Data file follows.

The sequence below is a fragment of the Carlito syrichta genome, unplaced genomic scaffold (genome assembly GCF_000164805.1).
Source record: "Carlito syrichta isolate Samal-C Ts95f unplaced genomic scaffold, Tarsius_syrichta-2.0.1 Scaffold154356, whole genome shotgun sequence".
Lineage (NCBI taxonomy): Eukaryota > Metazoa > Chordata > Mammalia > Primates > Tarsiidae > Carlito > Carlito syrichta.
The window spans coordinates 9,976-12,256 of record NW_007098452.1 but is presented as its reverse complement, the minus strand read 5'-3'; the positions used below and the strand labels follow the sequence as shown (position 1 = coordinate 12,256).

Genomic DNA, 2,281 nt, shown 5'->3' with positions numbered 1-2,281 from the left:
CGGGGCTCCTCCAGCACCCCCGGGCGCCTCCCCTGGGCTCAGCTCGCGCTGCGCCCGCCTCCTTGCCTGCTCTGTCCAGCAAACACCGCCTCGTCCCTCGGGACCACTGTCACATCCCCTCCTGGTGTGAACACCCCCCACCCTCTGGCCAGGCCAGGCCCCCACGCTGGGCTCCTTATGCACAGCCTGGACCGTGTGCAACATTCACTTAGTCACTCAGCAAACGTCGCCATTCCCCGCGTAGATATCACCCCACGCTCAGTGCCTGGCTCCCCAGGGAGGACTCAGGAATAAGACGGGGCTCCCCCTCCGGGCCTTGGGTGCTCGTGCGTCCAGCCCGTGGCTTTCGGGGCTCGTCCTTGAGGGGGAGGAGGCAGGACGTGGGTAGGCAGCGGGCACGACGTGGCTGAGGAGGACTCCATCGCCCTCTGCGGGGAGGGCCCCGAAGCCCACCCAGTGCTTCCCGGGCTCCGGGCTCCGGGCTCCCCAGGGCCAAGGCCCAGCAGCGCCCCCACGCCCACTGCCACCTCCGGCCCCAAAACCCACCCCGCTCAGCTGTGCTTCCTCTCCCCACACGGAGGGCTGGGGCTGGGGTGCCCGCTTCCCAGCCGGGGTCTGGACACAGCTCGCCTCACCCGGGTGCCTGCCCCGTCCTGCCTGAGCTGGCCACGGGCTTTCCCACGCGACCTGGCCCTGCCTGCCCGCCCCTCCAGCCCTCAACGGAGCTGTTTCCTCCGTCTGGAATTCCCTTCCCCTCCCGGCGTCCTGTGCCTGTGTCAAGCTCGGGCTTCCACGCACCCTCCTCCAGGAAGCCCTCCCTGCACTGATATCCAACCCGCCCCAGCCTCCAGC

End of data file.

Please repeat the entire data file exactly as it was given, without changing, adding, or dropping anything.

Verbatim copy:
The sequence below is a fragment of the Carlito syrichta genome, unplaced genomic scaffold (genome assembly GCF_000164805.1).
Source record: "Carlito syrichta isolate Samal-C Ts95f unplaced genomic scaffold, Tarsius_syrichta-2.0.1 Scaffold154356, whole genome shotgun sequence".
Lineage (NCBI taxonomy): Eukaryota > Metazoa > Chordata > Mammalia > Primates > Tarsiidae > Carlito > Carlito syrichta.
The window spans coordinates 9,976-12,256 of record NW_007098452.1 but is presented as its reverse complement, the minus strand read 5'-3'; the positions used below and the strand labels follow the sequence as shown (position 1 = coordinate 12,256).

Genomic DNA, 2,281 nt, shown 5'->3' with positions numbered 1-2,281 from the left:
CGGGGCTCCTCCAGCACCCCCGGGCGCCTCCCCTGGGCTCAGCTCGCGCTGCGCCCGCCTCCTTGCCTGCTCTGTCCAGCAAACACCGCCTCGTCCCTCGGGACCACTGTCACATCCCCTCCTGGTGTGAACACCCCCCACCCTCTGGCCAGGCCAGGCCCCCACGCTGGGCTCCTTATGCACAGCCTGGACCGTGTGCAACATTCACTTAGTCACTCAGCAAACGTCGCCATTCCCCGCGTAGATATCACCCCACGCTCAGTGCCTGGCTCCCCAGGGAGGACTCAGGAATAAGACGGGGCTCCCCCTCCGGGCCTTGGGTGCTCGTGCGTCCAGCCCGTGGCTTTCGGGGCTCGTCCTTGAGGGGGAGGAGGCAGGACGTGGGTAGGCAGCGGGCACGACGTGGCTGAGGAGGACTCCATCGCCCTCTGCGGGGAGGGCCCCGAAGCCCACCCAGTGCTTCCCGGGCTCCGGGCTCCGGGCTCCCCAGGGCCAAGGCCCAGCAGCGCCCCCACGCCCACTGCCACCTCCGGCCCCAAAACCCACCCCGCTCAGCTGTGCTTCCTCTCCCCACACGGAGGGCTGGGGCTGGGGTGCCCGCTTCCCAGCCGGGGTCTGGACACAGCTCGCCTCACCCGGGTGCCTGCCCCGTCCTGCCTGAGCTGGCCACGGGCTTTCCCACGCGACCTGGCCCTGCCTGCCCGCCCCTCCAGCCCTCAACGGAGCTGTTTCCTCCGTCTGGAATTCCCTTCCCCTCCCGGCGTCCTGTGCCTGTGTCAAGCTCGGGCTTCCACGCACCCTCCTCCAGGAAGCCCTCCCTGCACTGATATCCAACCCGCCCCAGCCTCCAGC